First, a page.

If plans materialize for a pedestrian and bicycle boardwalk on the north side of the Harahan rail bridge, the access areas on both sides of the Mississippi River near the bridge would change rapidly.
And the change could create momentum for a regional trail system using the Arkansas levee system.
Union Pacific Corp. officials including CEO James Young agreed last week to work with the city of Memphis and Crittenden County, Ark., officials toward the river crossing.
“We’ve agreed to use their language, to get it done. … Now the hard work starts,” Memphis Mayor A C Wharton Jr. said after the group returned Friday evening to Memphis.
The work includes finding a way to ease concerns the railroad has about maintaining security. The plan is that the boardwalk would not cross the railroad tracks. But Union Pacific officials want to make sure there isn’t a way to gain access to the tracks even without a crossing.
Bicycling enthusiast Charles McVean, who has become a promoter of developing a regional system of trails and greenways, said Martyrs Park would be the entrance to the boardwalk on the Memphis side.
What is now a small park with a memorial to victims of the series of 19th century yellow fever outbreaks would be the focal point of a much busier and much more used 400-yard middle ground. That’s the distance between the still-existing access ramps to the bridge and the terminus of riverside trails.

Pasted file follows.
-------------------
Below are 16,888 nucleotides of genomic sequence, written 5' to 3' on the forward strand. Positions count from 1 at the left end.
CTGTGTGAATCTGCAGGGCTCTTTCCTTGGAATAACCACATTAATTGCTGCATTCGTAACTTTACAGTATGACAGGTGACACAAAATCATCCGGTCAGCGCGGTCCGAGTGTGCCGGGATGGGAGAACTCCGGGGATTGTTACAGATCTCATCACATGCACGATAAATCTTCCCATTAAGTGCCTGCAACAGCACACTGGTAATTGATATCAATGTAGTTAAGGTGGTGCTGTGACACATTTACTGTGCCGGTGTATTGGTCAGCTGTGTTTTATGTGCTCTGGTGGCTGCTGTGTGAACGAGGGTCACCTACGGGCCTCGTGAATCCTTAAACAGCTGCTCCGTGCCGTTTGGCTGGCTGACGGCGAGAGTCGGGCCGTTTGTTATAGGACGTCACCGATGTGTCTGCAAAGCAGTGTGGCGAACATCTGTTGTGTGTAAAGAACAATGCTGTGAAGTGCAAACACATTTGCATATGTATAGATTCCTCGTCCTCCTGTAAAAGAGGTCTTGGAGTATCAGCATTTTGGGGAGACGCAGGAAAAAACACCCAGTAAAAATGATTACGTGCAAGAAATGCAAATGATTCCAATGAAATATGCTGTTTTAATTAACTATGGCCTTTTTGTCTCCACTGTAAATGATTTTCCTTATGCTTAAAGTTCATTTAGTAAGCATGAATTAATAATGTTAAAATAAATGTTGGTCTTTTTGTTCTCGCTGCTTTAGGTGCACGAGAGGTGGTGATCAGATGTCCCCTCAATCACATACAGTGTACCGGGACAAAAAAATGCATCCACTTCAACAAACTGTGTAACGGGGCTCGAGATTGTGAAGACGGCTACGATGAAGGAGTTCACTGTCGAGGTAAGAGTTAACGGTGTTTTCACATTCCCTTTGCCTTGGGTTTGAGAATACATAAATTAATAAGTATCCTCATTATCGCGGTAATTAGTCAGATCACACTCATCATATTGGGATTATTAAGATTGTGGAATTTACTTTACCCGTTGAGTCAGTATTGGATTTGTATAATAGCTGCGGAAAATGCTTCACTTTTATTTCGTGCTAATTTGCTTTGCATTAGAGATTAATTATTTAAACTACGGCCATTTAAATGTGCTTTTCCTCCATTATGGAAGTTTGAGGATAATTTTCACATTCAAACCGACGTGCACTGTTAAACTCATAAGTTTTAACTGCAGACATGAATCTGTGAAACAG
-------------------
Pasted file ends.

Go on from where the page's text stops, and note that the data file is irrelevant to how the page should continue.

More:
The other side of the river would need more in the way of access ways to the West Memphis end of the bridge.
From there, the Arkansas levee system begins on what is a flood plain.
Arkansas state Rep. Keith Ingram, a former mayor of West Memphis, said there are already plans to make that levee system part of a state park. It depends on negotiations to come with levee boards in the region.
“Our levee system in Arkansas will be able to tie in all of the way down, hopefully to Horseshoe Lake and then into the White River Refuge,” Ingram said. “That would be a world-class tourist destination for this region.”
McVean said the levee park being discussed is essential to moving from a local system of trails to a regional system.
“I’m not saying anything detrimental about southeast Arkansas, but there are not many people out there,” McVean said of the Arkansas side of such a trail.
“We’ve got the big river country right here. You get out here 10 miles from Memphis and you are out in the wide open spaces.”
By moving farther south down the river, it could eventually link up with the 120-mile pedestrian and bike trial being developed between Baton Rouge and New Orleans in Louisiana.
“If that happens, nothing will stop this great river bike trail from running from New Orleans to St. Louis – a total of over 600 miles,” McVean said. “If that is accomplished that will simply be the greatest bike trail on the face of the earth.”